Labor Day weekend ranks among Copper Harbor’s busiest. What makes Michigan’s northernmost city double—maybe even triple—in population?
That’s an easy one-word answer: bikes.
Hundreds of gnarly-looking, full-suspension, muddy, and knobby-tired two-wheelers have been rolling into Copper Harbor the first weekend in September for 20 years, and for most of that time Sam Raymond has there to welcome them.
“In the summer we grow from about 80 year-round residents to 300,” says Raymond, who started Copper Harbor’s first bike shop in 1998. This year he’s guessing 500 or more riders will move into the tiny town to grind up, glide down, fly over the jumps, and pedal the bridges on the Midwest’s most technical single track at the 20th Annual Copper Harbor Trails Festival, now sponsored by Michigan-based Bell’s Beer.
For Raymond, the vision started back in 1995. That year he hoped to spend a week’s vacation exploring the area on his mountain bike but when his bike broke and there was no one in Copper Harbor with the tools or equipment to fix it, his trail time was cut short. He drove back home to Colorado dreaming of opening “an outpost shop at the end of the road.”
That dream became reality in 1998 when he purchased the Keweenaw Adventure Company. Now, qualified mechanics with an inventory of parts can not only fix what’s broken, but they can also sell or rent top-of-the-line bikes, and shuttle you to a trailhead. Even better, they’re also experts on the area’s extensive and award-winning trail system.
With 25 miles of trail, first designated by the International Mountain Bicycling Association (IMBA) as a Bronze-level Ride Center in 2011, the area has fast become a destination for Midwest riders. Then, in 2012, the Copper Harbor Trails earned Silver-level status and the attention went global.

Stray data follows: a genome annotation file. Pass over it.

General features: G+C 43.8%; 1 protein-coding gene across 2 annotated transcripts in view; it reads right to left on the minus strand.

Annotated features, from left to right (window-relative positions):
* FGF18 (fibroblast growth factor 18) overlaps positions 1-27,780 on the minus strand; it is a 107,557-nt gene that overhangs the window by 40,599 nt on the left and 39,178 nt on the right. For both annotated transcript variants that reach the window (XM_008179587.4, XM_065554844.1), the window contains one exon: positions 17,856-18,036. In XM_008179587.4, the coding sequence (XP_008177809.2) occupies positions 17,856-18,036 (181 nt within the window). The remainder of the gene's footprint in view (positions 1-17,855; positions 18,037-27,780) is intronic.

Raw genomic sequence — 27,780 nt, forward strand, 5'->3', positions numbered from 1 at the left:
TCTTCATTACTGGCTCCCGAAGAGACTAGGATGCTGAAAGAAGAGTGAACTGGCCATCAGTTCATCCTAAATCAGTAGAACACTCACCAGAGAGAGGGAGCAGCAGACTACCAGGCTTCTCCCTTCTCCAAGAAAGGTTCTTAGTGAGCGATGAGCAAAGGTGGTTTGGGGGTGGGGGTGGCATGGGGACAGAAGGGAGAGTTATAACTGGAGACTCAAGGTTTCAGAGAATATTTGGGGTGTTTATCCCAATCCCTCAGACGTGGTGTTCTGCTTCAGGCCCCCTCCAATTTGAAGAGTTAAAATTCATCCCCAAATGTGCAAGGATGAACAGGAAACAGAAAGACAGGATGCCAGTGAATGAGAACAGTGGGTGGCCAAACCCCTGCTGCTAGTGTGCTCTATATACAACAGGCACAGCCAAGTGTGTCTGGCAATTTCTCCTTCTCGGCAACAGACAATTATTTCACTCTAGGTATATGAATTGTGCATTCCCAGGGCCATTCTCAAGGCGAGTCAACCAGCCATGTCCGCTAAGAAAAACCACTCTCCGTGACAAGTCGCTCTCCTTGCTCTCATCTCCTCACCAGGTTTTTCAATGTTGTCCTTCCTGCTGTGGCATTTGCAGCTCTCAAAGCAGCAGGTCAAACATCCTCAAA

“We’re now one of the top five mountain bike trail systems, not just in the country, but the world,” says Raymond.
“Two other Silver-level Ride Centers are located in the U.S., and one in New Zealand,” explains Mark Eller, IMBA communications director in Boulder, Colorado. Copper Harbor is on the list with Sun Valley, Idaho; Oakridge, Oregon; and Taupo, New Zealand. Only Park City, Utah, qualifies as the planet’s Gold-level Ride Center.
The criteria for such a prestigious ranking doesn’t come easily. The application process is comprehensive and takes basically a year of research, paperwork and extensive site visits. Plus, once status is granted, it has to be renewed. Existing ride centers must apply for re-evaluation every four years.
Members of the Copper Harbor Trails Club don’t want to just maintain their silver, they want gold. Part of the long range plan to achieve top status includes a longer-distance trail attracting a wide range of riders. This fall work will begin on the first phase of a Keweenaw Point Trail, a 35-mile loop starting in Copper Harbor and heading out to High Rock Bay.
“We’re hoping to get 12-15 miles of that trail underway,” says Raymond. “We don’t own any land ourselves, but we are working on easements to access roughly 8,000 acres of state land out at the tip of the peninsula.”
The most recent trail to be completed will debut Labor Day weekend. Working under the direction of IMBA certified trail builder Aaron Rogers, Raymond and a crew of six full-time paid trail builders have spent the last six weeks focused on the new “Overflow Trail,” a true double black diamond downhill ride off Brockway Mountain.